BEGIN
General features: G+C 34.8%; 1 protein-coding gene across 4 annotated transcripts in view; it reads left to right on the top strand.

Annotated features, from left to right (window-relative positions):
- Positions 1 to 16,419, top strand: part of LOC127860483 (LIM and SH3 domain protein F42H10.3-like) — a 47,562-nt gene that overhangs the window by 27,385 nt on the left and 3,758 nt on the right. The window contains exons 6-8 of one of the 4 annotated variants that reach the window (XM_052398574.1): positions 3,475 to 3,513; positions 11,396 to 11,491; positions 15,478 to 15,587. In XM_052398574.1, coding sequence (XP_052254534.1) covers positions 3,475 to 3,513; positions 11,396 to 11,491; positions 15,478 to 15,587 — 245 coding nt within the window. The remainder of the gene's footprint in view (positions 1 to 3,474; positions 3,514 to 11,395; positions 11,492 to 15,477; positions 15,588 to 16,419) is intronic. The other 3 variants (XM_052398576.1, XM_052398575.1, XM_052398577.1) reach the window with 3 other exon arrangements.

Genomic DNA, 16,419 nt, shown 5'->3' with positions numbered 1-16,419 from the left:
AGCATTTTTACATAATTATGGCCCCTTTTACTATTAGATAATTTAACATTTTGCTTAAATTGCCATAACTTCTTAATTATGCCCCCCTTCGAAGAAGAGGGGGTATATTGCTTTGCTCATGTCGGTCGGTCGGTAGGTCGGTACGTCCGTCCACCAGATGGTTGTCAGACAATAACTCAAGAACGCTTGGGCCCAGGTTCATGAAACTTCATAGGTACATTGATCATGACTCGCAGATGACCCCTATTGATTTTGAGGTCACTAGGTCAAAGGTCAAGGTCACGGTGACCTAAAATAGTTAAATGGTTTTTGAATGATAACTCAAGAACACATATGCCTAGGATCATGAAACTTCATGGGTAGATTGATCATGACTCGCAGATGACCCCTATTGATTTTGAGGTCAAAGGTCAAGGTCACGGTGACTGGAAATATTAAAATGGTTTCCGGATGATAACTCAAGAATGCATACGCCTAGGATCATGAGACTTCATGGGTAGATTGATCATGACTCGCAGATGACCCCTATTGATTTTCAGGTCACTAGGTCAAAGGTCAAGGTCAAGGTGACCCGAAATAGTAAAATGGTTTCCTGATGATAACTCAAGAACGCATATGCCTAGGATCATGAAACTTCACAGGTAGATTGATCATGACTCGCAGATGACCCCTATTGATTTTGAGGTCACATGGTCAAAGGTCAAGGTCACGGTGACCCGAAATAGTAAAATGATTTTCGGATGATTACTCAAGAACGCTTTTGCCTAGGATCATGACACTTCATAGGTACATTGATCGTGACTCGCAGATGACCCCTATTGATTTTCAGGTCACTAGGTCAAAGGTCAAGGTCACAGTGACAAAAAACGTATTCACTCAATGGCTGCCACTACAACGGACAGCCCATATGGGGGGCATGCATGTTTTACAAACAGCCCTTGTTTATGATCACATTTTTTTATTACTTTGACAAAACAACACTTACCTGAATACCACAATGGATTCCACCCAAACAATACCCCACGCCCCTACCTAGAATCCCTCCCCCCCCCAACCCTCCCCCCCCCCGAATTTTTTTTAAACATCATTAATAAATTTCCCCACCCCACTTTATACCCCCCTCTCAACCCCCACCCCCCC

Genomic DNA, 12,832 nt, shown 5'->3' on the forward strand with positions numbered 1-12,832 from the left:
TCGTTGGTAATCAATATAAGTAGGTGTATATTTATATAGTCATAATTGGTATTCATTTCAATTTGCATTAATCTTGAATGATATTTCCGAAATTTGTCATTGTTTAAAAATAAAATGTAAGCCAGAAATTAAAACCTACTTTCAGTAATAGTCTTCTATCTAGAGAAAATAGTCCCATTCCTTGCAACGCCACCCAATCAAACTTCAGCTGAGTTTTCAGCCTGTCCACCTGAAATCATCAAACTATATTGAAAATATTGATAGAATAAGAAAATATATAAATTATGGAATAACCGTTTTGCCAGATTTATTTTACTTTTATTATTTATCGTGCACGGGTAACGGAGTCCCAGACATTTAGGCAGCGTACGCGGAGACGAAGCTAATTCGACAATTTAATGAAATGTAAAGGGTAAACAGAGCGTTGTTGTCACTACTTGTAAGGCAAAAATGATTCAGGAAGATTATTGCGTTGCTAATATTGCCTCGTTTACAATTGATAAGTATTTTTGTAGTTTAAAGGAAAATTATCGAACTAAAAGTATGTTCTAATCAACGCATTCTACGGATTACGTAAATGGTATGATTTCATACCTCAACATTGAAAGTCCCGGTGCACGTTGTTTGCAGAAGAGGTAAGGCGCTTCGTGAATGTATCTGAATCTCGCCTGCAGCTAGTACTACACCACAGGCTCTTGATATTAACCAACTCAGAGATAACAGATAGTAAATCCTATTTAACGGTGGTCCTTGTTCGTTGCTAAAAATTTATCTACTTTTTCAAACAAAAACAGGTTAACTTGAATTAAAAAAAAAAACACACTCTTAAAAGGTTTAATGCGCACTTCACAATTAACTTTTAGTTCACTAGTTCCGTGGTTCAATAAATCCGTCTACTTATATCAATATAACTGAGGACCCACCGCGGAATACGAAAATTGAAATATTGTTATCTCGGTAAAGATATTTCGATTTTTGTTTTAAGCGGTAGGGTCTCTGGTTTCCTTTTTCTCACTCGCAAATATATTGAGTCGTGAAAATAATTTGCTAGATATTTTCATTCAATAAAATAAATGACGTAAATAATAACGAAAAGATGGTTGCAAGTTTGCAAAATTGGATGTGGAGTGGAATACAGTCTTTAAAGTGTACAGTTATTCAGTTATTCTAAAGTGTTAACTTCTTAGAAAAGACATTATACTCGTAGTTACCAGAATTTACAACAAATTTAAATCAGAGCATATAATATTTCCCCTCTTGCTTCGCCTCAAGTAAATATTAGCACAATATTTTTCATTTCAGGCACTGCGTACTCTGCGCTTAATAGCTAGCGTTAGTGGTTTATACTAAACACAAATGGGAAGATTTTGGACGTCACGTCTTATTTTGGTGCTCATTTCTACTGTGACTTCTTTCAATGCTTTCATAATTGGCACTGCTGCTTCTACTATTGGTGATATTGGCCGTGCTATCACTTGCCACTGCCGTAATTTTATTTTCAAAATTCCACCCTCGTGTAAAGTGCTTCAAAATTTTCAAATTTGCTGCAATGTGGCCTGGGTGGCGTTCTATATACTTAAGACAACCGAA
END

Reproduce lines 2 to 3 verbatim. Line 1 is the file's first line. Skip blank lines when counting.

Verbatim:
Annotated features, from left to right (window-relative positions):
- Positions 1 to 16,419, top strand: part of LOC127860483 (LIM and SH3 domain protein F42H10.3-like) — a 47,562-nt gene that overhangs the window by 27,385 nt on the left and 3,758 nt on the right. The window contains exons 6-8 of one of the 4 annotated variants that reach the window (XM_052398574.1): positions 3,475 to 3,513; positions 11,396 to 11,491; positions 15,478 to 15,587. In XM_052398574.1, coding sequence (XP_052254534.1) covers positions 3,475 to 3,513; positions 11,396 to 11,491; positions 15,478 to 15,587 — 245 coding nt within the window. The remainder of the gene's footprint in view (positions 1 to 3,474; positions 3,514 to 11,395; positions 11,492 to 15,477; positions 15,588 to 16,419) is intronic. The other 3 variants (XM_052398576.1, XM_052398575.1, XM_052398577.1) reach the window with 3 other exon arrangements.